Heraclitus lived from 540-ca to 480 BC and tried to explain the nature of the universe by using logos or reason as the guide to all things, specifically fire. Heraclitus was born in Ephesus and is thought to have renounced his social status, probably king, to his brother. He was a lonely man who looked for the truth within himself and his works were similar to the writings of other philosophers.

Much of Heraclitus work, On the Nature of the Universe, exists today but the work is difficult to interpret due to the use of abbreviations and style of writing. The basis of Heraclitus philosophy is the world of appearance, all things are constantly changing. Change is due to the idea that opposites guide all changes such as hot and cold, day and night, good and bad. He also believed that things that are inconsistent through conflict or tension are a type of harmony.

Heraclitus thought the cosmos had always existed but did not come to existence at some specific time; that fire is the basic substance in the cosmos and all elements are changed because of it. He thought that the human soul may come to understand the truth of the cosmos even though humans understanding may only be child like.

He commanded humans to learn the nature of the universe through the understanding of their own souls and was considered to be one of the first mental philosophers. Heraclitus was one of the first Greek philosophers to focus on the problem of knowledge and was the first to note the importance of an understanding of the soul as the beginning to understanding the world (Heraclitus, 2005).


Empedocles was a philosopher, poet, politician and visionary. He developed a philosophy around four elements in the universe and defined matter as the various ratios of these elements.

Empedocles was born in Sicily to a wealthy family and named after his grandfather. His sharp intellect allowed him to combine his talents in philosophy, natural history, poetry and politics to accomplish popular status in his day. He was thought to be the inventor of rhetoric which is used in politics. He was popular because of his support of democracy.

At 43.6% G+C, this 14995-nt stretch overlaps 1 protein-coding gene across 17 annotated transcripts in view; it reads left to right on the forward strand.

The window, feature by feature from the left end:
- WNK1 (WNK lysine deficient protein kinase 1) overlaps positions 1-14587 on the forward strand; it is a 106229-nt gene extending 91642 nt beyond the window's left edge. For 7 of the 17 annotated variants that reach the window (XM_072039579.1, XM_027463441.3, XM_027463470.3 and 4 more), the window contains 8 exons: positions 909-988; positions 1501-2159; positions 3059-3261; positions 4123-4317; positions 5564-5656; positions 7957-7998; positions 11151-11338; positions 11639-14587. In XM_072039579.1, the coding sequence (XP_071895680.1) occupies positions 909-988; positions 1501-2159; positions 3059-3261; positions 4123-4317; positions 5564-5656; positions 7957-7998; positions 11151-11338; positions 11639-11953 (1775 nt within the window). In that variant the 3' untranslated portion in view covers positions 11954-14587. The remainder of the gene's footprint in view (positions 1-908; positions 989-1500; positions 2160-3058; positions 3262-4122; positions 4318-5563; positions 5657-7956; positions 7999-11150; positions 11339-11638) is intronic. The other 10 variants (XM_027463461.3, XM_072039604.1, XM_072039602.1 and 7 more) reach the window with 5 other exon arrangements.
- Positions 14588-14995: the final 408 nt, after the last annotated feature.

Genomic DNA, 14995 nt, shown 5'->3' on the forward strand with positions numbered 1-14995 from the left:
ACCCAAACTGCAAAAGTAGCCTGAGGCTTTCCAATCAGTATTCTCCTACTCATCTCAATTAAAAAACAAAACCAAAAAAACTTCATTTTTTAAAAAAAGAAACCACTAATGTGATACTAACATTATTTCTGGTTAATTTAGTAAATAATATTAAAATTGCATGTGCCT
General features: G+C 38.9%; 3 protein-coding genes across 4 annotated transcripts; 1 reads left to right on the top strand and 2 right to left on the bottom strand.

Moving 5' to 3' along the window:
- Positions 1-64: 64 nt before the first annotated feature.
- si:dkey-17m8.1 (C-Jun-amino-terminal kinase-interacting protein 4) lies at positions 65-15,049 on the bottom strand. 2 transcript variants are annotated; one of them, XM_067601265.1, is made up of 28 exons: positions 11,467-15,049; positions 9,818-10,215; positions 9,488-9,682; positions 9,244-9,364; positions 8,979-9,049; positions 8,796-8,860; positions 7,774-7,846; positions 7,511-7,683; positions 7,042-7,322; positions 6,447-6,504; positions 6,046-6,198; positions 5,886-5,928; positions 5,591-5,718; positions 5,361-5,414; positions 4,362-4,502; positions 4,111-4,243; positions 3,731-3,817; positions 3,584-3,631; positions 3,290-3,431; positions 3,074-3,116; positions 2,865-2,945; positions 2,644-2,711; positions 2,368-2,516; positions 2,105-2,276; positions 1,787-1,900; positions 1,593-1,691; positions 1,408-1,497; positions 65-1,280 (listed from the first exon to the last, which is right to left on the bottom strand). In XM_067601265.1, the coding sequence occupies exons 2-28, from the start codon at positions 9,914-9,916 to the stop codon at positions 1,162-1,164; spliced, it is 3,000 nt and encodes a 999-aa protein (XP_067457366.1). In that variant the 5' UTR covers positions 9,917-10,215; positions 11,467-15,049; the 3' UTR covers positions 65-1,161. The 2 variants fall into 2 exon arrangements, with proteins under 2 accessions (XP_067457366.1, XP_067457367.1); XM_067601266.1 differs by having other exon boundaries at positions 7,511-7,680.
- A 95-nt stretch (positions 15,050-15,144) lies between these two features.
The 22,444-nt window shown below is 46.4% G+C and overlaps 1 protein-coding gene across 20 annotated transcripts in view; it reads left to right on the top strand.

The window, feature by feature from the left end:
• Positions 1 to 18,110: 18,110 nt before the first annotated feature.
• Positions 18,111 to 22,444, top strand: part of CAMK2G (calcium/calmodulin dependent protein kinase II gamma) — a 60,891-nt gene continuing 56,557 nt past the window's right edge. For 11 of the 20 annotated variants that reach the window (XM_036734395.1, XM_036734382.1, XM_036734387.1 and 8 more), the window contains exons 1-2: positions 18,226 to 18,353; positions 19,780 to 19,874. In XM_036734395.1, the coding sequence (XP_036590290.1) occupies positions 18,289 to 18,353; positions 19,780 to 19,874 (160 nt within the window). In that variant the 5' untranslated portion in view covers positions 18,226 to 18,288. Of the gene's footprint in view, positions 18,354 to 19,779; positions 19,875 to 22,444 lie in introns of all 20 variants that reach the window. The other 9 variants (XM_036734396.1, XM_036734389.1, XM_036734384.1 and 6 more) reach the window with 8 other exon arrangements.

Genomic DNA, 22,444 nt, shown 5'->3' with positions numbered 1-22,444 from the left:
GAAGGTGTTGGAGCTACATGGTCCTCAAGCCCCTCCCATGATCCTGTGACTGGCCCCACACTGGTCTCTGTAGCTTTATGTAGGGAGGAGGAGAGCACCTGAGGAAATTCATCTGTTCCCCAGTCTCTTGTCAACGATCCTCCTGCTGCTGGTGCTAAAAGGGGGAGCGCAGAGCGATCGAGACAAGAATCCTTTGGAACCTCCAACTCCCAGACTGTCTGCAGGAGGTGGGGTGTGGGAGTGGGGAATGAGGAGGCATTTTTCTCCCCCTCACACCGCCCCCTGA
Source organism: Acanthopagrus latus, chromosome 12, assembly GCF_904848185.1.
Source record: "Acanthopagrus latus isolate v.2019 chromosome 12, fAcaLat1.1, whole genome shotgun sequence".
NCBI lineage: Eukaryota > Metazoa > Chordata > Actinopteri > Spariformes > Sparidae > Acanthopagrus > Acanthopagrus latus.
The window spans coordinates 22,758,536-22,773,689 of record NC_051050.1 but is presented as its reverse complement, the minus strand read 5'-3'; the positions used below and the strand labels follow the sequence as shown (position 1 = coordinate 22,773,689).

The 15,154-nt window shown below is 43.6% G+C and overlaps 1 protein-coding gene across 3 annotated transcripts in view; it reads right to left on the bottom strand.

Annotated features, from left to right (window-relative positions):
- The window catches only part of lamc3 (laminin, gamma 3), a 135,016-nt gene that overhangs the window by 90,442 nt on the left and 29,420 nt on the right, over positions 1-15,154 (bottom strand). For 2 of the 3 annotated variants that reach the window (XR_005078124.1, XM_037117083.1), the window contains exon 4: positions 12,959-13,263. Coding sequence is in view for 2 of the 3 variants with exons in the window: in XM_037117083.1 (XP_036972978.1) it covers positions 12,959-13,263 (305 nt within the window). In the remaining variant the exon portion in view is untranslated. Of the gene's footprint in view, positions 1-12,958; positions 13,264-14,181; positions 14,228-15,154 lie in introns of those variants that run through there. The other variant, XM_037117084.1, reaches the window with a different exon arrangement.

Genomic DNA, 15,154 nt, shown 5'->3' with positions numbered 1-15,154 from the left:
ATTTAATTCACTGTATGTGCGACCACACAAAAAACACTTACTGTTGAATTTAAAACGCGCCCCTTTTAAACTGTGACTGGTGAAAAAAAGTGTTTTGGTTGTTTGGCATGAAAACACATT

His scientific exploration included mysticism but his philosophies contained the basic laws of physics which included atomic theory. Empedocles followed the Greek philosopher Parmenides in the belief that matter is indestructible. He stated that matter made up all things and the four elements of the universe air, fire, earth and water made up all things according to various ratios of these four elements. Empedocles thought that love and hate controlled how the four elements came together or moved apart.

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Empedocles introduced the theory of reincarnation because nothing that comes into being can be destroyed only transformed. Later in his life he wrote a poetic piece called On Nature which contained ideas of evolution, the circulation of the blood and atmospheric pressure. He was the first to state the moon could be seen due to the reflection of light and thought the moon to be one third the distance from the earth to the sun.

Empedocles made significant contributions to the philosophy of science. He is credited for founding the Italian school of medicine and was known to have a style for self promotion and public relations which is seen in his writings (Empedocles of Acrages, 2005).

“Apology-Justice and Duty (i) and Socrates Speaks at his Trial in Plato: The Last Days of Socrates

Skillful Speaker with Speaking the Truth

Socrates contrasts being a skilled speaker with speaking the truth (17b). Today in the media we are exposed to a great deal of false advertising. The commercials or print ads are produced and skillfully done. They are colorful, pleasing to the eyes; cleaver and many times catch our attention. Americans spend a great deal of money on these items and many times they are worthless. In the example of the toy company advertising a dancing ballerina, it was determined the television commercial through video made the ballerina dance, not the doll itself.

Today in politics, Americans are exposed to very skillful speakers running for political office. When they speak of their platforms, what they believe in, many times it is thought to be what we want to hear and not what it necessarily the truth. American’s are exposed to their cleaver speeches and many times make decisions based upon those skillful speeches.